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Te Ara Tika

Te Kuiti is set to get a new pedestrian railway over bridge, construction of Te Ara Tika has begun! 

Click here to view a time-lapse video of the progress we've made to date

Read about our latest updates



"A lot of work has gone on to get us to this point.
The new bridge will be a very positive statement for Te Kuiti."

Mayor John Robertson 

Some facts: 

  • Construction begins on 12 January 2021

  • On average 197 people use the bridge every day.
  • Te Ara Tika means the right pathway and will feature weaving patterns across the length of the bridge.

  • 73% of the project cost is being covered by Waka Kotahi NZ Transport Agency.

  • The bridge will be closed throughout construction.

  • The new bridge will be durable, low maintenance and improve access for pedestrians.

  • The build allow for future development in the area.

  • Once complete Te Ara Tika will be the third overbridge for the town.  The first was built in the late 1800s and the current one 32 years ago.

The original over bridge was built in the late 1800s.

The importance of cultural connection

The new bridge will be known as ‘Te Ara Tika’ which means the right pathway. This captures the historical stories and connections to Te Kuiti’s waterways, coastal relationships, kaitiakitanga – care of our land and Te Nehenehenui. The name also introduces the learning experience available from the journey across the bridge.

The bridge will capture the important history of the town, people and landscape through the inclusion of weaving patterns and their stories.  Distinctive weaving patterns will feature across the bridge.  The hope is that it will support an increased knowledge of the rich history of Te Kuiti, its people, landscape and its contributing area.


Design features:

  • Fully engineered to modern design standards
  • Provides better connection to Rora Street
  • Ramp and stair options available both sides of bridge
  • A central courtyard will be created which will feature a basketball half-court, seating and carparking.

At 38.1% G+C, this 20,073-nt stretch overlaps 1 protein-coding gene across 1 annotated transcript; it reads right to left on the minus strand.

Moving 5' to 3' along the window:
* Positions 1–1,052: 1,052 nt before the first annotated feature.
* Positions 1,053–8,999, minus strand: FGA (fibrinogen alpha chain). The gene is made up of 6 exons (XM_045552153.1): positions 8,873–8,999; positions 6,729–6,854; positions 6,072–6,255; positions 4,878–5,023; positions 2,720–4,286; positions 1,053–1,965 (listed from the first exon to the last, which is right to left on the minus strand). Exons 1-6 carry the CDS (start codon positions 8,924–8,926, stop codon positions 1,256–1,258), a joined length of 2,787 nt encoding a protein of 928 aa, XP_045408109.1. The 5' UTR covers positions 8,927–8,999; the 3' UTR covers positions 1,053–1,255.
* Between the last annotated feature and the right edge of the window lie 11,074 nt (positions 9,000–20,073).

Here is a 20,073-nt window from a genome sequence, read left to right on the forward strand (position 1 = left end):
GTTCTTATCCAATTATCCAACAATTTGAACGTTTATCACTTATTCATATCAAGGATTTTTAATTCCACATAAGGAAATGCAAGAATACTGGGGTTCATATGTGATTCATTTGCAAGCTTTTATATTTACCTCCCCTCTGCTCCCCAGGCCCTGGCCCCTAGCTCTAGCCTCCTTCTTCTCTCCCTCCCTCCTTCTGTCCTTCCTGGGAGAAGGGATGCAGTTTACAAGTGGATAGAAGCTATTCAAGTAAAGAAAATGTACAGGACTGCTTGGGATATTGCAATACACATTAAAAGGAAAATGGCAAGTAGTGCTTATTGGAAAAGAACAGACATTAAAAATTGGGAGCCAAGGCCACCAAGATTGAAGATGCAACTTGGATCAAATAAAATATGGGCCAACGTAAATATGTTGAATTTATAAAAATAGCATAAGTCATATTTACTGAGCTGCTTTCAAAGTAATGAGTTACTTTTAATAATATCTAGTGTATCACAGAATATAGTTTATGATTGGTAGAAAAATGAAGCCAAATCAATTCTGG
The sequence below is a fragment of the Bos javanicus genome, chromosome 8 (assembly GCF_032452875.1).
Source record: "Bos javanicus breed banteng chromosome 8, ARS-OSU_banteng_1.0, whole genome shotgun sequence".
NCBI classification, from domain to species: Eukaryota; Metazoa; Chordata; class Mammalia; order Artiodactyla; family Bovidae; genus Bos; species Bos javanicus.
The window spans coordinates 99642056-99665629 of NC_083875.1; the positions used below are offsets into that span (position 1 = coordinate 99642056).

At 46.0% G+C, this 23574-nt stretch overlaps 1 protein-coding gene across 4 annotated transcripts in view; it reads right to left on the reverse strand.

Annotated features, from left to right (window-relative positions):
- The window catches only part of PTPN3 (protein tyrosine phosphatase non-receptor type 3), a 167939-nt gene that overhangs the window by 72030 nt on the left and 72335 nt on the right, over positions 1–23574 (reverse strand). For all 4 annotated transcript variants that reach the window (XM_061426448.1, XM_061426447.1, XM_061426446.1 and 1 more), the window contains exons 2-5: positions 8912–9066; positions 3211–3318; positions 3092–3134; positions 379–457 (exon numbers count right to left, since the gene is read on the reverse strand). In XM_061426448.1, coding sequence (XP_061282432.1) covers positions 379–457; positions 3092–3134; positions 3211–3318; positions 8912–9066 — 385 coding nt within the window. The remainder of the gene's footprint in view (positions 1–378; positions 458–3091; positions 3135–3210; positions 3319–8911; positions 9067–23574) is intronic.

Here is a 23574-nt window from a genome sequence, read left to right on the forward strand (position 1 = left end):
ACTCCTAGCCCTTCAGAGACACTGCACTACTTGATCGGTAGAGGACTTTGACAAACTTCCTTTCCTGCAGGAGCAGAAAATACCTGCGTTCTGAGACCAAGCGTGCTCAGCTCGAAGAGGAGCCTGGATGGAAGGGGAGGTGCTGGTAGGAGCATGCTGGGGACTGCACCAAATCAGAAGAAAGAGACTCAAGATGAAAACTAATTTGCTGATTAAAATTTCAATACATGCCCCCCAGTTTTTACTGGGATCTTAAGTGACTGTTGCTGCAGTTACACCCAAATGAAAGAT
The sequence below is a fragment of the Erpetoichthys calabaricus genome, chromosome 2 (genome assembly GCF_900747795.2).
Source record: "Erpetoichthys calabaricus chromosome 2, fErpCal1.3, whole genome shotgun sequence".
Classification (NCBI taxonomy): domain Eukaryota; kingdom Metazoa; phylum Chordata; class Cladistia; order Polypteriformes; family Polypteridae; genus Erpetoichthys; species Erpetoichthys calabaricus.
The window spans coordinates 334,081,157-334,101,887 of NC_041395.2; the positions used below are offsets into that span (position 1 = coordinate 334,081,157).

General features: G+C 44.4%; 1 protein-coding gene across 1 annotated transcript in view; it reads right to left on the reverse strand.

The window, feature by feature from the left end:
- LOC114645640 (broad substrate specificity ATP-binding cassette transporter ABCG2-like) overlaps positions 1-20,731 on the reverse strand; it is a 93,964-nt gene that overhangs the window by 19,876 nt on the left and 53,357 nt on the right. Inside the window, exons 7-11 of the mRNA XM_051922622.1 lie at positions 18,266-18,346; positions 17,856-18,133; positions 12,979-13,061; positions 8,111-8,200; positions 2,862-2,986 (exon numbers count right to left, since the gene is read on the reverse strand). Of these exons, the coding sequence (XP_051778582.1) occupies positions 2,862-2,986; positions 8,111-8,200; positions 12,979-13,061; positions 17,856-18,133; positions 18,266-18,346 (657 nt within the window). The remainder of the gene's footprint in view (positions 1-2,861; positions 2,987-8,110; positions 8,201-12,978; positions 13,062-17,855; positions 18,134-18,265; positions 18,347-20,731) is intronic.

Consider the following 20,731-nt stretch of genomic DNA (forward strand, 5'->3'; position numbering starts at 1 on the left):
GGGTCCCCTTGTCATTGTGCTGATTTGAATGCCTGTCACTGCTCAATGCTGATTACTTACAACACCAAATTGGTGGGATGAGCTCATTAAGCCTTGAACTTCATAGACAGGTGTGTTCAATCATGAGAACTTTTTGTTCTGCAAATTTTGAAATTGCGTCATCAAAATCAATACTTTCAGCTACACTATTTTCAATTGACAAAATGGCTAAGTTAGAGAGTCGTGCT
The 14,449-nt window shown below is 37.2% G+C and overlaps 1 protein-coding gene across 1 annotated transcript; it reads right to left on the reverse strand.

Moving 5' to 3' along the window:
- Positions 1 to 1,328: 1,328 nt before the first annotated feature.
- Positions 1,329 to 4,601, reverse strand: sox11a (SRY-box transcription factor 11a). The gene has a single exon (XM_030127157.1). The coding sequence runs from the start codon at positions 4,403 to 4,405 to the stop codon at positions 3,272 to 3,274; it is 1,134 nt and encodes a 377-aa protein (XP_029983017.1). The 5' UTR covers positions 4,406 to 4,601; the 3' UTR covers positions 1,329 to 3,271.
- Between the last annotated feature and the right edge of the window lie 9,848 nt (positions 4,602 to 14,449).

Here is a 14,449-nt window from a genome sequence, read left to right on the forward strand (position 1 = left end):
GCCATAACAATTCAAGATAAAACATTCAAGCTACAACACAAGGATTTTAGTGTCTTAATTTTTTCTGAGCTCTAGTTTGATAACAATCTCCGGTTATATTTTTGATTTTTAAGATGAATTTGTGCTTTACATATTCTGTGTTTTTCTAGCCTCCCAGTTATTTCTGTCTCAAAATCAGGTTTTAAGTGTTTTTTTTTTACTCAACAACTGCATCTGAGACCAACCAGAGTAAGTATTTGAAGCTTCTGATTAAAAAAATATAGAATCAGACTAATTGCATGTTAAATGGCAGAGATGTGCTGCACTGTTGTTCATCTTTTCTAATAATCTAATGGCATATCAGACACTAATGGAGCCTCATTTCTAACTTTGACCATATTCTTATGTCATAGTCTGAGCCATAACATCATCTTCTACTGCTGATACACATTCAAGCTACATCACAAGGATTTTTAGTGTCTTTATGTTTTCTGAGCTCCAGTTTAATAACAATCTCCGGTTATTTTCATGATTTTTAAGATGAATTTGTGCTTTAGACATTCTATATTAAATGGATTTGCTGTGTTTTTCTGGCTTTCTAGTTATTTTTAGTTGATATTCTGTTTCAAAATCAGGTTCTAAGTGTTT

• Designed to enhance visibility from both directions
  • Material colours designed to reflect seasonal hues and natural landscape
  • Lighting to be incorporated to accentuate shape and form of bridge during night-time
  • Artistic elements in the form of raranga (weaving) patterns and narratives across bridge which will recognise people, history, landscape, places of interest and original ownership of land crossed by the bridge.


Project Milestones to date:

From 2013

Engineering inspections begin, these identify structural issues and later confirm the bridge has reached the end of its life.

November 2018 

WDC makes the decision to replace the bridge and rebuild in existing location.

From November 2019  

Community consultation on the new bridge design concepts begin which included: mana whenua, youth, residents and Legendary Te Kuiti.

March 2020 

Public feedback on design concepts invited

May 2020

Decision on final design concept made.

August 2020

Design approved and tenders sought.

September 2020

Tenders closed.

November 2020     

Contract awarded to Fulton Hogan Ltd

December 2020

Construction phase begins

January 2021

Onsite construction commences

May 2021

Second stage commences

July 2021
The main span beams will be craned into position on top of the columns. The remaining ramp slabs forming the spiral will be craned into position once work on the basketball half-court and surrounds beneath the beam has been completed. This is currently scheduled for 3 August 2021.